Many thanks to Barry Jackson for sharing his insights on sanitation subsidies – Dan Campbell, USAID Water CKM
The ‘S word:’ Is it time for the sanitation sector to reconsider subsidies? Devex, September 2017. STOCKHOLM — After nearly …
Thank you Sophie for capturing key points of the recent “S-Word” debate. I was one of the pioneers of the no-subsidy approach in Lesotho in the early 1980s, well aware that we might still need to modify the approach for the ultra-poor and urbanizing areas. The Global Sanitation Fund also promoted no-subsidy in rural programmes in most client countries except India where a symbiotic approach with the government subsidy programme is being tried. The WSSCC produced a useful primer and resource on subsidy issues that was launched in Stockholm in 2009 (Public Funding for Sanitation – The many faces of sanitation subsidies; http://wsscc.org/resources-feed/public-funding-sanitation/). I have penned a few thoughts below.
In rural areas we should concentrate our funding on promotion of behaviour changes – both short and long term. If quality of toilet or extreme poverty are issues we could consider household support and incentives in the form of an appropriate “reward” for building a toilet, e.g. an inexpensive washable fly-proof cover for the floor – on condition that such an approach is not donor dependent and will be financially sustainable for a generation.
In urban areas sanitation practitioners must engage with those responsible for financing, building and operating municipal infrastructure. The aim is to have a municipal-wide strategy that manages the ever-changing boundary between sewered and non-sewered services and which provides a sustainable service on both sides of that boundary. Decisions on levels of service, together with financial and material support to households need to be made equitably. User fees should reflect O&M costs and paying for capital costs (especially for the “rich”), modified as necessary by individual subsidies (for the poor), cross-subsidies etc – on condition that the total municipal income is sufficient to meet total costs of the service, to ensure sustainable service delivery.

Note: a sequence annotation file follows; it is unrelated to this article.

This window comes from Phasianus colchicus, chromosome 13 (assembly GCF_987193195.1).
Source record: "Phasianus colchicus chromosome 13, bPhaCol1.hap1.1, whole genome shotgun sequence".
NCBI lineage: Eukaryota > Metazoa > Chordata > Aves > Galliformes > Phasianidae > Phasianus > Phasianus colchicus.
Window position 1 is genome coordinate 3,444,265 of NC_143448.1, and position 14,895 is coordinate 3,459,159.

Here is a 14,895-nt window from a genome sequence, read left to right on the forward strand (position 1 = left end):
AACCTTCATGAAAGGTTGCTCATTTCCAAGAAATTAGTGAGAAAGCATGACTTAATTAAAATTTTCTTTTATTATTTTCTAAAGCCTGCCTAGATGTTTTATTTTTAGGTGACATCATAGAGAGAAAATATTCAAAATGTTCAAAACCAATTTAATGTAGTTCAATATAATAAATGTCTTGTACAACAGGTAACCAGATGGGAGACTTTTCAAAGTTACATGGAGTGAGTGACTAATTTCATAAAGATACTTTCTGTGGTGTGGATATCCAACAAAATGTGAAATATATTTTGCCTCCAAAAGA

At a national level (or in a sub-national region) the above approaches need to be supported by a coordinated effort to update municipal by-laws and their enforcement, to improve municipal planning and finance, plus sustained promotion of a hygienic lifestyle. Communal behaviour change targeted at sanitation and hygiene needs to be promoted through consistent messages from politicians, religious leaders, celebrities, soccer stars, health workers etc, both locally and using mass media. We must plan to continue this for a generation until our children expect to find and use, everywhere, a hygienic toilet and a means of washing hands with soap. Let us plan for a generation.
Barry M Jackson, former Manager, Global Sanitation Fund